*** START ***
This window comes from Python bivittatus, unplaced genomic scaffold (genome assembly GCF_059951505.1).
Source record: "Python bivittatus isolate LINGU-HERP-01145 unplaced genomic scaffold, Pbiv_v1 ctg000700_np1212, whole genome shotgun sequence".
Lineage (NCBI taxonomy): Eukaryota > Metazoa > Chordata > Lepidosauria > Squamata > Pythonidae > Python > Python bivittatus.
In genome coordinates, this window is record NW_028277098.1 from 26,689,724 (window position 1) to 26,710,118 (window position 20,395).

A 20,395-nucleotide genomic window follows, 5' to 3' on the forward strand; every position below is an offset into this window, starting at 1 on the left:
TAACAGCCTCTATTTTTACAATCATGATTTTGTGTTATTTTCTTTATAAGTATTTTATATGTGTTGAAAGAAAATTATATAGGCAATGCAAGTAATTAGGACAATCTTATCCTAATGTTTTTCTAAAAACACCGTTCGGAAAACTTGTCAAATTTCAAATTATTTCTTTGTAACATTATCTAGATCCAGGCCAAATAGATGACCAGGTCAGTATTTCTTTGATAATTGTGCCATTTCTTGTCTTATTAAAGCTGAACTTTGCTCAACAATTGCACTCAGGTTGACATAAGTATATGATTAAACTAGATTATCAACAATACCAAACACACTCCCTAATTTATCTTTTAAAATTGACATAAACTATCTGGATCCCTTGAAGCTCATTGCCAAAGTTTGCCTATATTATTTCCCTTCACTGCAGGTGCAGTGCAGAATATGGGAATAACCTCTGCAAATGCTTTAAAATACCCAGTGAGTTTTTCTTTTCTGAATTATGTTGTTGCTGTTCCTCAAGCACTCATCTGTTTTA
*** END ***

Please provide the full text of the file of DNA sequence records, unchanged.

This window comes from Python bivittatus, unplaced genomic scaffold (genome assembly GCF_059951505.1).
Source record: "Python bivittatus isolate LINGU-HERP-01145 unplaced genomic scaffold, Pbiv_v1 ctg000700_np1212, whole genome shotgun sequence".
Lineage (NCBI taxonomy): Eukaryota > Metazoa > Chordata > Lepidosauria > Squamata > Pythonidae > Python > Python bivittatus.
In genome coordinates, this window is record NW_028277098.1 from 26,689,724 (window position 1) to 26,710,118 (window position 20,395).

A 20,395-nucleotide genomic window follows, 5' to 3' on the forward strand; every position below is an offset into this window, starting at 1 on the left:
TAACAGCCTCTATTTTTACAATCATGATTTTGTGTTATTTTCTTTATAAGTATTTTATATGTGTTGAAAGAAAATTATATAGGCAATGCAAGTAATTAGGACAATCTTATCCTAATGTTTTTCTAAAAACACCGTTCGGAAAACTTGTCAAATTTCAAATTATTTCTTTGTAACATTATCTAGATCCAGGCCAAATAGATGACCAGGTCAGTATTTCTTTGATAATTGTGCCATTTCTTGTCTTATTAAAGCTGAACTTTGCTCAACAATTGCACTCAGGTTGACATAAGTATATGATTAAACTAGATTATCAACAATACCAAACACACTCCCTAATTTATCTTTTAAAATTGACATAAACTATCTGGATCCCTTGAAGCTCATTGCCAAAGTTTGCCTATATTATTTCCCTTCACTGCAGGTGCAGTGCAGAATATGGGAATAACCTCTGCAAATGCTTTAAAATACCCAGTGAGTTTTTCTTTTCTGAATTATGTTGTTGCTGTTCCTCAAGCACTCATCTGTTTTA